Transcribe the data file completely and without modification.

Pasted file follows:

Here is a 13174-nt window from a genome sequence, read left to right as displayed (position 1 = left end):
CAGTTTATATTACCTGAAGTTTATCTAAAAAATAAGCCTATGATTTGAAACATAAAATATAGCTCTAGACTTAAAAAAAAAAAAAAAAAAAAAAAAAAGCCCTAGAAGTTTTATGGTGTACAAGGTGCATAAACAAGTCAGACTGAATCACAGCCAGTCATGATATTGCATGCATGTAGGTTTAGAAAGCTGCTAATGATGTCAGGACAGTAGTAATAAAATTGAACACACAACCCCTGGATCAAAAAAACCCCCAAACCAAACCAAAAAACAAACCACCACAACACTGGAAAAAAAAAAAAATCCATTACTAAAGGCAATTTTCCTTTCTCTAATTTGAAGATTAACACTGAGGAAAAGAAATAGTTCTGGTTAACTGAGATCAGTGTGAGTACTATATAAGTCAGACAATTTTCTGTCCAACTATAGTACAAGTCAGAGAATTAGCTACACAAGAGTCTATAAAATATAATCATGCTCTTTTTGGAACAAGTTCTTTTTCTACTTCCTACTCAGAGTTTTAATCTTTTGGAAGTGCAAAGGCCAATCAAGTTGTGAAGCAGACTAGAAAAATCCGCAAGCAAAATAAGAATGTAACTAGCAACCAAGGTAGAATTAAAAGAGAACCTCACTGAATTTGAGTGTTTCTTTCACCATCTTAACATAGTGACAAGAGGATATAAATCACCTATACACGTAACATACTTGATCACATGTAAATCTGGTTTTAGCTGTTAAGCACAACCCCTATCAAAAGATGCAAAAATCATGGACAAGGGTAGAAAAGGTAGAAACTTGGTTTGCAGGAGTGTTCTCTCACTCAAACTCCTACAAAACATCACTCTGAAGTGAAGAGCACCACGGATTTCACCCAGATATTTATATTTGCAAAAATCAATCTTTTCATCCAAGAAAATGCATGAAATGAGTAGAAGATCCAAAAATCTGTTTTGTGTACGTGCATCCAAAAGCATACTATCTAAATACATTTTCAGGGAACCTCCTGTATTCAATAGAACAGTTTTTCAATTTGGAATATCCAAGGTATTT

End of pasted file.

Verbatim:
Here is a 13174-nt window from a genome sequence, read left to right as displayed (position 1 = left end):
CAGTTTATATTACCTGAAGTTTATCTAAAAAATAAGCCTATGATTTGAAACATAAAATATAGCTCTAGACTTAAAAAAAAAAAAAAAAAAAAAAAAAAGCCCTAGAAGTTTTATGGTGTACAAGGTGCATAAACAAGTCAGACTGAATCACAGCCAGTCATGATATTGCATGCATGTAGGTTTAGAAAGCTGCTAATGATGTCAGGACAGTAGTAATAAAATTGAACACACAACCCCTGGATCAAAAAAACCCCCAAACCAAACCAAAAAACAAACCACCACAACACTGGAAAAAAAAAAAAATCCATTACTAAAGGCAATTTTCCTTTCTCTAATTTGAAGATTAACACTGAGGAAAAGAAATAGTTCTGGTTAACTGAGATCAGTGTGAGTACTATATAAGTCAGACAATTTTCTGTCCAACTATAGTACAAGTCAGAGAATTAGCTACACAAGAGTCTATAAAATATAATCATGCTCTTTTTGGAACAAGTTCTTTTTCTACTTCCTACTCAGAGTTTTAATCTTTTGGAAGTGCAAAGGCCAATCAAGTTGTGAAGCAGACTAGAAAAATCCGCAAGCAAAATAAGAATGTAACTAGCAACCAAGGTAGAATTAAAAGAGAACCTCACTGAATTTGAGTGTTTCTTTCACCATCTTAACATAGTGACAAGAGGATATAAATCACCTATACACGTAACATACTTGATCACATGTAAATCTGGTTTTAGCTGTTAAGCACAACCCCTATCAAAAGATGCAAAAATCATGGACAAGGGTAGAAAAGGTAGAAACTTGGTTTGCAGGAGTGTTCTCTCACTCAAACTCCTACAAAACATCACTCTGAAGTGAAGAGCACCACGGATTTCACCCAGATATTTATATTTGCAAAAATCAATCTTTTCATCCAAGAAAATGCATGAAATGAGTAGAAGATCCAAAAATCTGTTTTGTGTACGTGCATCCAAAAGCATACTATCTAAATACATTTTCAGGGAACCTCCTGTATTCAATAGAACAGTTTTTCAATTTGGAATATCCAAGGTATTT